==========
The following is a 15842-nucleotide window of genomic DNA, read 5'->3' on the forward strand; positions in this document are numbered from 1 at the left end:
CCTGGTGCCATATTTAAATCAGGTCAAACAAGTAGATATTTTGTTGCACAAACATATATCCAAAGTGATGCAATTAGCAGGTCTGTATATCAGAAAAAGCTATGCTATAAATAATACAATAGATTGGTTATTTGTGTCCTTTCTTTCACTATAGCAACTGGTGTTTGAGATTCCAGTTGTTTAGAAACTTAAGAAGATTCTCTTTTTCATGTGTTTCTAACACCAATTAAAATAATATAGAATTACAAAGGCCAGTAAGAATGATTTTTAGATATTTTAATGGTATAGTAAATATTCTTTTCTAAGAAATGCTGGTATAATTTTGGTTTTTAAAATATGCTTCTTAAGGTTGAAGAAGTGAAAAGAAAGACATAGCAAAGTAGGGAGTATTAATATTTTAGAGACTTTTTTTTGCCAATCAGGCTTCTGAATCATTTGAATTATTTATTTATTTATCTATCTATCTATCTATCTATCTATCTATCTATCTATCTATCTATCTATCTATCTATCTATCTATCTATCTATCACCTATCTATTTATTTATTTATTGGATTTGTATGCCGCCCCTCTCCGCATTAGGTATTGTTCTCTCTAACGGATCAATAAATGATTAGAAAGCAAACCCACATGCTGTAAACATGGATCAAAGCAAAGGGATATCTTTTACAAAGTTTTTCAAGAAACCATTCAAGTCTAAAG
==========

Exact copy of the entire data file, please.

The following is a 15842-nucleotide window of genomic DNA, read 5'->3' on the forward strand; positions in this document are numbered from 1 at the left end:
CCTGGTGCCATATTTAAATCAGGTCAAACAAGTAGATATTTTGTTGCACAAACATATATCCAAAGTGATGCAATTAGCAGGTCTGTATATCAGAAAAAGCTATGCTATAAATAATACAATAGATTGGTTATTTGTGTCCTTTCTTTCACTATAGCAACTGGTGTTTGAGATTCCAGTTGTTTAGAAACTTAAGAAGATTCTCTTTTTCATGTGTTTCTAACACCAATTAAAATAATATAGAATTACAAAGGCCAGTAAGAATGATTTTTAGATATTTTAATGGTATAGTAAATATTCTTTTCTAAGAAATGCTGGTATAATTTTGGTTTTTAAAATATGCTTCTTAAGGTTGAAGAAGTGAAAAGAAAGACATAGCAAAGTAGGGAGTATTAATATTTTAGAGACTTTTTTTTGCCAATCAGGCTTCTGAATCATTTGAATTATTTATTTATTTATCTATCTATCTATCTATCTATCTATCTATCTATCTATCTATCTATCTATCTATCTATCTATCTATCTATCTATCACCTATCTATTTATTTATTTATTGGATTTGTATGCCGCCCCTCTCCGCATTAGGTATTGTTCTCTCTAACGGATCAATAAATGATTAGAAAGCAAACCCACATGCTGTAAACATGGATCAAAGCAAAGGGATATCTTTTACAAAGTTTTTCAAGAAACCATTCAAGTCTAAAG